ex. Bob is playing with his friends.
playing is describing what bob is doing, so it is an action verb
The past participle of avoid is avoided. It means to shy away from, steer clear of.
(See Related questions below)
The word fight is both a verb and a noun. Example uses:
Verb: Jeff, please don't fight with your brother.
Noun: The fight at school resulted in someone's suspension.
Yes, had is an action verb; had is also an used as an auxiliary (helper) verb (I had broken my glasses.).
The past participle is wanted.
Advertise is a verb in any sentence.
I would like to advertise my products on the front door of your market.
If you advertise your yard sale, it will bring a lot more people to spend their money.
The current ban to advertise tobacco on TV will soon include billboards.
Be careful about what you advertise.
She lets others advertise the fact that she is a genius.
Be wise; advertise!
He crafts chess pieces from stone.
The verb form is to broaden.
Vague question...leads to vague answers. Aside from the physiological changes associated with lies - it is tough. If you're married, you're more than likely going to pick up on some tell-tale signs that are out of place - but if you're really concerned: you can hire a private detective to track her. If you're expecting an affair to surface, you can do things like: Check milage on her car in the morning and then ask what all she did... add up the numbers. Check credit card and bank card statements... Look through her purse, wallet, and car for things that are out of place - reciepts for two from resturants, gas from out-of-the-way places etc. Just be prepared for the backlash - if you are wrong, you'll be branded as a paranoid, posessive, jealous person for the rest of your marriage without some excellent reasons for going through her stuff. <br /><br /> If you are not a very insecure person to begin with, your gut could be telling you something.<br /><br /> If you're asking this question, I must ask if you yourself are lieing about where you go and what you do. If you do it, you start thinking that they do it. And that is probably not the case. Another way to tell if your wife is lieing about where she is going and what she is doing is to look for other lies about other things.<br /><br />Generally if a woman will lie about one thing then she will lie about another. If you have been married for very long,then you probally have children. If so; then ask your child questions about what they did for the day and where they were? You might be suprised what you can learn from them. Word your questions carefully and you could be very suprised what you might learn from someone so young and innocent.Also;Remember they have no reason to lie. <br /><br />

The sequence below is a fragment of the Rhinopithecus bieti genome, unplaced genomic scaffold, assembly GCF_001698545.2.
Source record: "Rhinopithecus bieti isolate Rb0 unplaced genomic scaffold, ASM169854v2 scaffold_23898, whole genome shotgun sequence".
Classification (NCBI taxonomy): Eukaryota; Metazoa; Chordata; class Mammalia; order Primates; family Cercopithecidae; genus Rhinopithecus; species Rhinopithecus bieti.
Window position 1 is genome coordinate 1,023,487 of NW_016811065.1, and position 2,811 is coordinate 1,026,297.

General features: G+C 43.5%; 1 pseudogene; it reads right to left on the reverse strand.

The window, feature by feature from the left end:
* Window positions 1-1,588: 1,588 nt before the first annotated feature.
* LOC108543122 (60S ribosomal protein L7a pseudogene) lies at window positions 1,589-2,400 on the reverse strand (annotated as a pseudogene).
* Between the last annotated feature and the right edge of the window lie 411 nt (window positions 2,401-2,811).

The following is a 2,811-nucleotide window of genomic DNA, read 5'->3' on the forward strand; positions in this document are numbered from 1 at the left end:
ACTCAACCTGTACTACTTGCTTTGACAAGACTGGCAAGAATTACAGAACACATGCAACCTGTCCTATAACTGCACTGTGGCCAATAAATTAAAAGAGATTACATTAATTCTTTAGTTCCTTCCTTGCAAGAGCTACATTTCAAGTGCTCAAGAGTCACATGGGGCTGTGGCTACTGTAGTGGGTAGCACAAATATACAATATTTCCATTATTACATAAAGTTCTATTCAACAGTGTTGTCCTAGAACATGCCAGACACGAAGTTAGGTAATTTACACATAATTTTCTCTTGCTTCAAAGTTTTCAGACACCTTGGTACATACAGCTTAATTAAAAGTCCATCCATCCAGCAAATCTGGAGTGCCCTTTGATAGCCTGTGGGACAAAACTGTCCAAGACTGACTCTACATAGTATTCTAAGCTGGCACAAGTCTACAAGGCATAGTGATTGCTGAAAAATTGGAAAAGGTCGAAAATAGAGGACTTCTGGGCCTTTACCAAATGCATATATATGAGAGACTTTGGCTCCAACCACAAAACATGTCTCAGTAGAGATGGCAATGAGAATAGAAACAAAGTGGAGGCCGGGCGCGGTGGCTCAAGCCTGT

NOTE: All of these methods involve a GREAT deal of distrust and should only be done as a last resort.
-d - when the last sound before -ed is a vowel or a voiced consonant (e.g., "oo" in glued or "g" in begged)
-t - when the last sound before -ed is a voiceless consonant (e.g., "k" in asked)
-id - when the last letter/sound before -ed is "t" or "d" (e.g., wanted, demanded)
Better is an adjective. It is the comparative form of the adjective; good, better, best. Example sentence:
I'm going out to buy a better car.